Standing in a field outside a duke’s mansion, in a drenching predawn downpour, surrounded by a crowd of equally drunken young men, Blake Montague decided that getting shot by an overbearing imbecile over a rude parrot and a card game possessed potent symbolism, if only he could fathom what it might be.
He had attempted to divert the sots with cards, but Bernie Ogilvie’s second insult had only added fuel to the flames, and Blake’s honor came into question. Over a bird. That had to be the effect of too much brandy on both their parts. He could not think why else a duke’s nephew would intentionally insult someone so far below him on the social scale.
Damn Jocelyn Carrington and her flirtatious eyes and bold insults. He should not have partaken of that last glass of brandy while attempting to ignore the arousing effect that vivacious Venus had on his frustration. He was a hopeless mutton-head when it came to champagne-colored curls and blue eyes.
More likely, he should not have attempted his friend Fitz’s trick with counting cards. Bernie didn’t like to lose.
Blake examined the assortment of bloodthirsty weaponry placed at his disposal. Shooting anything might relieve some of his many irritations. He’d far prefer to find a woman than a weapon for physical release, but he’d take what he could get.
Hair tied unfashionably at the nape, whiskers in need of scraping, and torso stripped to shirtsleeves, embroidered vest, and loosened neckcloth, Blake was aware that he looked the part of disreputable highwayman. Perhaps if he accidentally killed Bernie, he’d take up thievery for a living. But he had no intention of hitting a target as wide as his host. The dolt merely needed a layer or two of privilege removed from his hide.
“‘He’s a most notable coward,’” Blake pronounced, the words tripping effortlessly off his well-oiled tongue while he held up a pistol and checked the length of the barrel, “‘an infinite and endless liar, an hourly promise breaker, the owner of not one good quality.’”
Oblivious of his opponent huddled with friends farther down the hedgerow, Blake pointed an ornate Manton at the moon. “‘I desire that we be better strangers.’”
“Damnation, he’s quoting Shakespeare.” Staying dry beneath the spreading branches of an oak, Atherton did not seem overly anxious about Blake’s impending confrontation with death. “We could all drown out here before he’s done.”
Blake would miss his callous friends if he took up thievery. He wouldn’t, however, miss Miss Carrington’s infectious laugh. Or that riveting cleavage she’d flaunted all evening. Ladies be damned.
Bernie’s second sounded more concerned than Nick. “We’re supposed to resolve this, not let them further insult each other.”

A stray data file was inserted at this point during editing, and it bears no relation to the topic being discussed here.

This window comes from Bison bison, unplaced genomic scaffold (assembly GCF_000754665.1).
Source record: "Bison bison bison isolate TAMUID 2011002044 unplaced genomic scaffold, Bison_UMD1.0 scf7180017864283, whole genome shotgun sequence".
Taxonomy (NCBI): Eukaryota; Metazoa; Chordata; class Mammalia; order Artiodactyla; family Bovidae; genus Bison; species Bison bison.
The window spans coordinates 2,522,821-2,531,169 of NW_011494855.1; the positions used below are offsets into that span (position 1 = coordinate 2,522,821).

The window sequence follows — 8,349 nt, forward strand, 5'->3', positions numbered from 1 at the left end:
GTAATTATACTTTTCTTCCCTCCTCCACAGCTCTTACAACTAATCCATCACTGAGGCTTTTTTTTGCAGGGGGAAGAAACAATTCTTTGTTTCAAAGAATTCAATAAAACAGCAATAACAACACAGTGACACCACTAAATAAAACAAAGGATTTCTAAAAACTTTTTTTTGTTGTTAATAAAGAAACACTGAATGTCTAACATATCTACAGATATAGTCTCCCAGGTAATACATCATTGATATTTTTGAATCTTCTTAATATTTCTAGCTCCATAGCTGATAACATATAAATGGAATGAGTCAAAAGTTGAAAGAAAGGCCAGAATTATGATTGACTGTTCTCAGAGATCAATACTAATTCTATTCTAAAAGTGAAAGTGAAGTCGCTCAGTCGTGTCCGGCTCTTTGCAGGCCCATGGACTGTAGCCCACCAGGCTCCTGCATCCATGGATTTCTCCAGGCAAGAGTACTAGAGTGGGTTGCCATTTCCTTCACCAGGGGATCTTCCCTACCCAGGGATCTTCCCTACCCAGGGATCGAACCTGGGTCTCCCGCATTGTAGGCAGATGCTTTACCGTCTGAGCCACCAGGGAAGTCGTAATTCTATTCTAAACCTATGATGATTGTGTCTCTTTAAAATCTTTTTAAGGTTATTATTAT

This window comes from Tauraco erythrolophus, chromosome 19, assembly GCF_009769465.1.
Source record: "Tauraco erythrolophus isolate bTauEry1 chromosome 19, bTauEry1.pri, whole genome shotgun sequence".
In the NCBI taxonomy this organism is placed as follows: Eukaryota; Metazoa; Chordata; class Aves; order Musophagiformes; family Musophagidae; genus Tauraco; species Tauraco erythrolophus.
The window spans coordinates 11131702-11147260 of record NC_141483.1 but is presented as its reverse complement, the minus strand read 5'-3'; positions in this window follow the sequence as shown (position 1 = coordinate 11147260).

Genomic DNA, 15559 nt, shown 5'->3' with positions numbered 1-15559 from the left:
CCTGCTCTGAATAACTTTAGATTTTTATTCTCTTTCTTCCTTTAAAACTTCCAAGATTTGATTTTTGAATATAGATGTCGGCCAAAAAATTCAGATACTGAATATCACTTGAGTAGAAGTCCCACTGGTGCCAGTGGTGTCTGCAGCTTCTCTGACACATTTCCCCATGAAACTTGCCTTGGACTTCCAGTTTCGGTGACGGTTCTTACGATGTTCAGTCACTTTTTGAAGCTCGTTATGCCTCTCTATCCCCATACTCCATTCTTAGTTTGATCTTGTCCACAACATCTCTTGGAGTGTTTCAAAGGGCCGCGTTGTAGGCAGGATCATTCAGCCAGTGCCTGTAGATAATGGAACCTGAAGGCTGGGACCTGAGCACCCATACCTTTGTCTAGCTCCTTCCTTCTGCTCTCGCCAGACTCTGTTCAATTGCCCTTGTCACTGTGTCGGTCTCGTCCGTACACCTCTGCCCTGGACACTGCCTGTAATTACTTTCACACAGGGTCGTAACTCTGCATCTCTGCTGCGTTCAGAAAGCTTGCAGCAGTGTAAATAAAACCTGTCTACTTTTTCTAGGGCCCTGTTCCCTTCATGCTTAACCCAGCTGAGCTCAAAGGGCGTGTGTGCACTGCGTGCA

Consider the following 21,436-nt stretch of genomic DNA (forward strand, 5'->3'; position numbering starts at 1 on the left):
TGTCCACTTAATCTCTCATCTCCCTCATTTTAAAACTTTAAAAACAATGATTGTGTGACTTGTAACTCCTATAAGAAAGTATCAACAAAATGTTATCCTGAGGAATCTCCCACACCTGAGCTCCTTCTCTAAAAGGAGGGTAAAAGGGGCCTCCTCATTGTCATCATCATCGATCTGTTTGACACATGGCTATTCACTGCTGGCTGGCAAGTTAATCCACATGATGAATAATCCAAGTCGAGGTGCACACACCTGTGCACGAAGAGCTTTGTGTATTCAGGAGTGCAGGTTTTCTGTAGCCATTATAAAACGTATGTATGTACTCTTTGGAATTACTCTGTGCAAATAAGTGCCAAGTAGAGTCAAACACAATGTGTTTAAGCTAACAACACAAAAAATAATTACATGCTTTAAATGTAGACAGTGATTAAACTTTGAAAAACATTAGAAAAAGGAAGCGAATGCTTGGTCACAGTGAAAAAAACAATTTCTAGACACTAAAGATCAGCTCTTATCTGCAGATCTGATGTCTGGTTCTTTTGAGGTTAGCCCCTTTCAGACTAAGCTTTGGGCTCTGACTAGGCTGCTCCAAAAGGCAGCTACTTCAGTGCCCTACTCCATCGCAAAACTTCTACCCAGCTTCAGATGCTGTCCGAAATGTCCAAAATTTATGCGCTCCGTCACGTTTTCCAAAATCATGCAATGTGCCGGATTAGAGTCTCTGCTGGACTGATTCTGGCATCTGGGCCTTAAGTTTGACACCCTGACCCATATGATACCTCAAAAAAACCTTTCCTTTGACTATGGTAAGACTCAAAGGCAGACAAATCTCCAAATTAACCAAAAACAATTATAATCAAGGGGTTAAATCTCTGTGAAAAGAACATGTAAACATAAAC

“We tried,” Nick noted. “Ogilvie’s the poor sport here.”
“Montague cheated!” Ogilvie protested, as he had done ever since the drunken party had whooped its way from the duke’s mansion to this distant field. He ignored the proffered box of weapons while he affixed the duke’s molting parrot on a perch he’d planted in the ground. “It’s a matter of honor.”
The wet creature flapped its wings and squawked a bored protest. “Acck! Friggin’ cock snatcher. Roger her, boyo!”
The very words that had set Blake off this evening.
“‘Methink’st thou art a general offence, and every man should beat thee,’” Blake quoted, filling his weapon with powder.
Shoulders propped against the oak, Nick sighed in exasperation. “You’re not on the battlefield anymore, old friend. Let the poor boy toddle to bed and sleep it off. You may not mind fleeing the law for a stint on the Continent, but it’s a damned poor way to treat your host.”
“That’s Bernie’s choice, not mine,” Blake corrected, testing the sight on the barrel. “It is my duty to defend the delicate sensibilities of the ladies. How can I find a rich one so I might return to war if I allow them to be insulted?” Blake asked. “Although it is hard to come by a wife who wants me dead,” he added with drunken wisdom.
Bernie’s second lifted a questioning eyebrow.
“Not a quote,” Nick explained. “Blake needs a dowry to buy colors. He thinks he can run the war better than the current crop of hen-hearted rattle-pates.”
“You’re serious?” the other man asked in disbelief, water dripping from the brim of his hat.
Nick shrugged. “He possesses the intellect to run the country but hasn’t a ha’pence to his name. What do you think?”
“War heroes get titles.” Bernie’s second nodded in understanding.
“Acck, tup her good, me lad!”
Maintaining the deadly focus that had kept him alive on the battlefield, Blake ignored Nick’s idea of repartee. In boredom, he aimed the loaded pistol at the half-featherless creature, which was barely discernible against the backdrop of yew. “‘Scurvy, old, filthy, scurry lord.’” He fired a test shot in the general direction of the bird and hedge. A flurry and scuttle shook the evergreen branches, as if some animal’s sleep had been disturbed, and the parrot squawked incomprehensible curses.
“Not the bird, Montague!” Ogilvie shouted, seeming in more fear of the parrot’s life than his own. “His Grace will disown me! Someone move Percy behind the hedge.”
One of Bernie’s companions obligingly pulled up the perch and moved the scurvy lord out of sight, if not out of hearing. Obscenities and squawks screeched against the silent dawn, raising songbirds into protest.
“The ladies are leaving this morning,” Nick called from his position beneath the oak, making no effort to verify the safety or accuracy of the next pistol Blake hefted. “Shooting Ogilvie won’t do you any good now. Apologize and have done.”
“‘I must be cruel only to be kind.’” Blake again sighted along the length of a barrel, in the direction of the hedge where the bird now resided.